World Travel Guide > Guides > Europe > Portugal > Porto

Local time Porto


Porto History

Porto's history pre-dates the Romans, with evidence of early Celtic and proto-Celtic settlements discovered within the modern city limits. However, it was the Romans who really put Porto on the map, with the burgeoning town developing into an important trading port.

Like the rest of the Iberian Peninsula, it fell to the Moors during the 6th century but was retaken by on behalf of King Alfonso III in 868 by Christian warlord, Vímara Peres. His family become rulers of the region and dubbed it the County of Portugal, and is where the modern country gets its name.

By the Middle Ages, Porto was growing in importance and in 1387 it was the scene of the wedding between João I and Philippa of Lancaster, daughter of England’s John of Gaunt, and thus the birthplace of the longest-standing military alliance in the world.

Its prime location on the edge of the Atlantic also made it the departure point for mediaeval and Renaissance explorers, among them Henry the Navigator who used it as the jump off point for his exploration of the African coast.

Although a wine trading city from the very beginning, it was in the 18th century that Porto really began to rake in the cash – thanks in no small part to the UK which imported the port wine from the nearby Douro Valley in huge quantities. As a result, wine became big business and the wine was shipped out to buyers in other European countries from Porto and then to the rest of the world.

Porto has broadened its commercial base considerably since then, but it remains Portugal's most important trading city. With strong links to the rest of the world it remains a self-confident and independent city with a will of its own.

Its bloody-mindedness has been expressed both militarily and politically over the centuries, and Porto is often referred to as the Cidade Invicta (‘The Unvanquished City’) as it has never been conquered, although plenty have tried and failed.

Did you know?
• Porto’s citizens are known as Tripeiros because they gave their best meat to Portuguese sailors in the 15th century, leaving themselves the cut offs like tripe.
• In 1958 and 1960, the streets of Porto, known to the Formula One authorities as the Boavista Circuit, hosted the Portuguese Grand Prix.
• Porto’s Maria Pia Bridge was built by Gustave Eiffel, the man behind the Eiffel Tower, in 1877.

A digital image at

Book Accommodation

Featured Hotels


Sheraton Porto

This hotel opened its doors in 2003 and is one of the most luxurious hotels in Porto. Housed in an elegant 12-storey building it has 266 rooms and suites as well as an excellent restaurant and bar. The spa offers a range of health treatments, a high-tech gym, a Zen studio offering yoga classes, an indoor swimming pool and a mixed sauna and Turkish bath.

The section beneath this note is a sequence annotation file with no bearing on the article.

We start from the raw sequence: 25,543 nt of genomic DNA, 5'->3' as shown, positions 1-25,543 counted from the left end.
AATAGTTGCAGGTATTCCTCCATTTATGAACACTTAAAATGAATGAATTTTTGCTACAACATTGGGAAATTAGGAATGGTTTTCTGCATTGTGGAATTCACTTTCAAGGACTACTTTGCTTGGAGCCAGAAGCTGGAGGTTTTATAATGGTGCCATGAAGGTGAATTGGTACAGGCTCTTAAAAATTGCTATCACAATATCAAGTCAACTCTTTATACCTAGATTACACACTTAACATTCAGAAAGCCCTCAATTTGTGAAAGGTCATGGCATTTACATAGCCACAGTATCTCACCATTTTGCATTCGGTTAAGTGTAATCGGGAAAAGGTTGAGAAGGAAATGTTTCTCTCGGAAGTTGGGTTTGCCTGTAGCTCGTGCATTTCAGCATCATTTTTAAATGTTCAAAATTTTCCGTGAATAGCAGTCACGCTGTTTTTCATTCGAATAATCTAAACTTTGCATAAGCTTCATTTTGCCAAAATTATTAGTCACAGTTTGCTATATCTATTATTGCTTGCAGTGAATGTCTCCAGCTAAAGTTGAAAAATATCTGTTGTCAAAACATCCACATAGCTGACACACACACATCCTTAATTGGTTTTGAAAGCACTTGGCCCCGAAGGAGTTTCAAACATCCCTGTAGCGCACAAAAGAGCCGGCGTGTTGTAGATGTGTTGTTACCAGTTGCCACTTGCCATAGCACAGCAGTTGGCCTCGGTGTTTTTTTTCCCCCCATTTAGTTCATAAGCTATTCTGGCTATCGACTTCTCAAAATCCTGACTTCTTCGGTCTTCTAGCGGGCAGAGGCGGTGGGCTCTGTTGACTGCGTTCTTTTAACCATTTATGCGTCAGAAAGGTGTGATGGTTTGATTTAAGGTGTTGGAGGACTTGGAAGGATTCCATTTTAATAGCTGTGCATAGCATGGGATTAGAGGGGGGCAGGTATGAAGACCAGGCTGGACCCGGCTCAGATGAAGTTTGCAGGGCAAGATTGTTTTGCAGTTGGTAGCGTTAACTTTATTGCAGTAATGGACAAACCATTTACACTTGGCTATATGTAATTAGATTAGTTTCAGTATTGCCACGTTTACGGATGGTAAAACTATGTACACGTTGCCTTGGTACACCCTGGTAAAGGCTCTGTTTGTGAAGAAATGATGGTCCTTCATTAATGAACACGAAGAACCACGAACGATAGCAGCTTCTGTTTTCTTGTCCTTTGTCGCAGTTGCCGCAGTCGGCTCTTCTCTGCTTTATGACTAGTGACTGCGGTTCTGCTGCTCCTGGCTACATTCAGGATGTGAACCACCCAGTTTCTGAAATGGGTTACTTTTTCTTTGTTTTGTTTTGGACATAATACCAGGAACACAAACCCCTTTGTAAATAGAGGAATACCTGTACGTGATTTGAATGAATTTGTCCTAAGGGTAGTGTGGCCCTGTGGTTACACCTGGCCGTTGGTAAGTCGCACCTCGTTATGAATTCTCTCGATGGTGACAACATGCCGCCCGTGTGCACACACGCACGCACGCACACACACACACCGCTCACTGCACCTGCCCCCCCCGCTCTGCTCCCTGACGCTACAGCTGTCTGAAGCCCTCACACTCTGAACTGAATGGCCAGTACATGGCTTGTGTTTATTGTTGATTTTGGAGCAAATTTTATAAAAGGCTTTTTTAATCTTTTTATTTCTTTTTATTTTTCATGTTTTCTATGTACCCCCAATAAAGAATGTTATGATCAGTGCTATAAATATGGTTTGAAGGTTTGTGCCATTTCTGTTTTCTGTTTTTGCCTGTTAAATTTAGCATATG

Hotel America

With 22 basic but comfortable rooms, the Hotel América is ideal for those seeking cheap hotels in Porto. It is situated in the heart of the main shopping district in the city centre, and despite its low prices, offers extras such as air conditioning, a mini bar in the room, security safes, a snack bar and pool room.

Hotel Ibis Centro Porto

Following the French chain's successful formula as applied over the whole of Europe, the Hotel Ibis Centro Porto is exactly what it says on the tin: a modern, budget hotel offering basic but clean and comfortable accommodation without the frills of luxury. It's a good choice either if you're on a budget, or simply don't intend to spend a lot of time in the room.

Grande Hotel do Porto

The Grande Hotel do Porto was designed by the architect Silva Sardina and opened in 1880. The hotel has 99 rooms, and they all have air-conditioning, broadband Internet access and beautifully tiled bathrooms. The hotel, and particularly the restaurant, has a distinct old world charm and atmosphere. It is located on Porto's main shopping street in the city centre.

The Yeatman

Opened in 2010, the 82-room Yeatman is something of a new departure for hotels in Porto because it is situated in Vila Nova de Gaia, on the south side of the river. However, its location across the water affords excellent views of the old city. The emphasis is solidly on luxury, fine dining and high quality relaxation – there is an extensive spa area to complement the accommodation, and the rooftop swimming pool and terrace are perfect for sun lovers.

Hotel Nave

A basic, but comfortable, cheap hotel in Porto located not far from the Campanha railway station, Hotel Nave is a friendly, convenient place to stay in Porto. It has a restaurant and a bar with internet access points. All guest rooms have individual air conditioning with remote control.